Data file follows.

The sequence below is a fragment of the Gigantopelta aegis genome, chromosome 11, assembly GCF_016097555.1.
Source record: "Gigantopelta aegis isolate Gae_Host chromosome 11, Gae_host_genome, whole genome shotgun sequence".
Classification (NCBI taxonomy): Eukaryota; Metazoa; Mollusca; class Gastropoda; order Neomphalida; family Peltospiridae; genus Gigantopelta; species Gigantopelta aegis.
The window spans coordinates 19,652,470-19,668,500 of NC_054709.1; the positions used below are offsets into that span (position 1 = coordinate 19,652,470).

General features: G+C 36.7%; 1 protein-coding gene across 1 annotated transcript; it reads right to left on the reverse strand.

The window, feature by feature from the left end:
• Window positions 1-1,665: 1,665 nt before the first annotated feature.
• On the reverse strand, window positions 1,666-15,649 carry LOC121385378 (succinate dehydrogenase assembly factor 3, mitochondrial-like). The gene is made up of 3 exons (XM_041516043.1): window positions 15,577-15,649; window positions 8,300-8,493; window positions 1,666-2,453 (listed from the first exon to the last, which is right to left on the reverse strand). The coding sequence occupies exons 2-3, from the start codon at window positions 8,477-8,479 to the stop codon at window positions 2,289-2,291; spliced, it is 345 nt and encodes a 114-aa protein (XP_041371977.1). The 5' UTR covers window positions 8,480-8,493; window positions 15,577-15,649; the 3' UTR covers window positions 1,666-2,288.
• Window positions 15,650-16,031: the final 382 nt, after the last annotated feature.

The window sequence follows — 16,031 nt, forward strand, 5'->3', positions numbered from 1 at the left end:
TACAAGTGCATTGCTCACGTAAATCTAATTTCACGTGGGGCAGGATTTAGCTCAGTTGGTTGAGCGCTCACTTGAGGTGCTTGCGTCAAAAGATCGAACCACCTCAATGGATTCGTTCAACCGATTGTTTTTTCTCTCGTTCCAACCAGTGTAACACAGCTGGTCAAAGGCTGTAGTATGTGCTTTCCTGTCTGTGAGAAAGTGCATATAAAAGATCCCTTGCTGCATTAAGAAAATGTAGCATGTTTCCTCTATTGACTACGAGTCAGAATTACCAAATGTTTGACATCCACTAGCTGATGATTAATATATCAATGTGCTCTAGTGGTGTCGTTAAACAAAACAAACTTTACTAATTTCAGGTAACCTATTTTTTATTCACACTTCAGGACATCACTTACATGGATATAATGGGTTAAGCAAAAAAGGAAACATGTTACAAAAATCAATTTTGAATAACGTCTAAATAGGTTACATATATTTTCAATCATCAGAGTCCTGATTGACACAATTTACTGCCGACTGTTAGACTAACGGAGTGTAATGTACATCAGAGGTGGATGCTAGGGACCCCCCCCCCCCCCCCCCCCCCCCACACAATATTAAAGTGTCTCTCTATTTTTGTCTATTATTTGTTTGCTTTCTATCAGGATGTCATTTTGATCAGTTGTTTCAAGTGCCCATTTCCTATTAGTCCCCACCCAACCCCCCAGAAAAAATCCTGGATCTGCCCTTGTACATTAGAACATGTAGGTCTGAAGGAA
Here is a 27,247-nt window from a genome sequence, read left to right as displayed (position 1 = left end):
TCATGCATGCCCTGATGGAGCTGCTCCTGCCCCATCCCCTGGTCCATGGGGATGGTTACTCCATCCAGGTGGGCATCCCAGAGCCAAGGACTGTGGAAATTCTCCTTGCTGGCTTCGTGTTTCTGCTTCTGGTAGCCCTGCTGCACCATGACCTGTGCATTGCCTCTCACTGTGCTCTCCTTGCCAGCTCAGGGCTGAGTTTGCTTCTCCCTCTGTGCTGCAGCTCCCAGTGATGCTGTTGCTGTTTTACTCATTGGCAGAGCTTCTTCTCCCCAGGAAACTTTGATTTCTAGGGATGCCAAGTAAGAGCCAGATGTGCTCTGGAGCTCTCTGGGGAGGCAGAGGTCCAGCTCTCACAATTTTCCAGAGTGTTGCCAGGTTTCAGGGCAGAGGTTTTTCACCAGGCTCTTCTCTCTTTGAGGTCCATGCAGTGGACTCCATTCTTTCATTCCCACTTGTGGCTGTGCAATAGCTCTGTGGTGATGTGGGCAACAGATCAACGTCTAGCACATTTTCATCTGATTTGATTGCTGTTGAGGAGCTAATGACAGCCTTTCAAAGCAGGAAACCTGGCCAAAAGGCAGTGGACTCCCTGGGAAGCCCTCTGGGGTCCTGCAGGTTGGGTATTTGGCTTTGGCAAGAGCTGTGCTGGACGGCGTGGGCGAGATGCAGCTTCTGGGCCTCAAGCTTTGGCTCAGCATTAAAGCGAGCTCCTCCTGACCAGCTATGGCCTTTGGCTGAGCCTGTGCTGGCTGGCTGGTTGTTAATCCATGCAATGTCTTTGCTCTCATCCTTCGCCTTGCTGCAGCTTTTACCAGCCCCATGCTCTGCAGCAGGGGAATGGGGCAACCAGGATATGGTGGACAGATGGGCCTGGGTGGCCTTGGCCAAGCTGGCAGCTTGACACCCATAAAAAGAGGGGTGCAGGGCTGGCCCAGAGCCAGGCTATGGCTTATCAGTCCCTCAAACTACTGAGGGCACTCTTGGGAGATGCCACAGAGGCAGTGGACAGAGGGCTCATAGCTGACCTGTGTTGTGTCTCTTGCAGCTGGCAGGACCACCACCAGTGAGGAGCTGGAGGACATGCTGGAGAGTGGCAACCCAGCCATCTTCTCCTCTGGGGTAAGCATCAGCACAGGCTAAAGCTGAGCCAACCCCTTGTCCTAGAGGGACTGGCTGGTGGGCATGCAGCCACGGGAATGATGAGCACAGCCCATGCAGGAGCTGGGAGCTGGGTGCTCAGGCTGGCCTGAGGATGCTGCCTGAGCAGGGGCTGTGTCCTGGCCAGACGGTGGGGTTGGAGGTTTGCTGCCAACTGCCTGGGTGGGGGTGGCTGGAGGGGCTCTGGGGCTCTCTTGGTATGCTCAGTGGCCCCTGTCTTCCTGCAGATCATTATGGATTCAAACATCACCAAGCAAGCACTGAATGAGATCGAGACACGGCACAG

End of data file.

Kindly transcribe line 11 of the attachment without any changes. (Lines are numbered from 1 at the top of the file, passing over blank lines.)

TACAAGTGCATTGCTCACGTAAATCTAATTTCACGTGGGGCAGGATTTAGCTCAGTTGGTTGAGCGCTCACTTGAGGTGCTTGCGTCAAAAGATCGAACCACCTCAATGGATTCGTTCAACCGATTGTTTTTTCTCTCGTTCCAACCAGTGTAACACAGCTGGTCAAAGGCTGTAGTATGTGCTTTCCTGTCTGTGAGAAAGTGCATATAAAAGATCCCTTGCTGCATTAAGAAAATGTAGCATGTTTCCTCTATTGACTACGAGTCAGAATTACCAAATGTTTGACATCCACTAGCTGATGATTAATATATCAATGTGCTCTAGTGGTGTCGTTAAACAAAACAAACTTTACTAATTTCAGGTAACCTATTTTTTATTCACACTTCAGGACATCACTTACATGGATATAATGGGTTAAGCAAAAAAGGAAACATGTTACAAAAATCAATTTTGAATAACGTCTAAATAGGTTACATATATTTTCAATCATCAGAGTCCTGATTGACACAATTTACTGCCGACTGTTAGACTAACGGAGTGTAATGTACATCAGAGGTGGATGCTAGGGACCCCCCCCCCCCCCCCCCCCCCCCACACAATATTAAAGTGTCTCTCTATTTTTGTCTATTATTTGTTTGCTTTCTATCAGGATGTCATTTTGATCAGTTGTTTCAAGTGCCCATTTCCTATTAGTCCCCACCCAACCCCCCAGAAAAAATCCTGGATCTGCCCTTGTACATTAGAACATGTAGGTCTGAAGGAA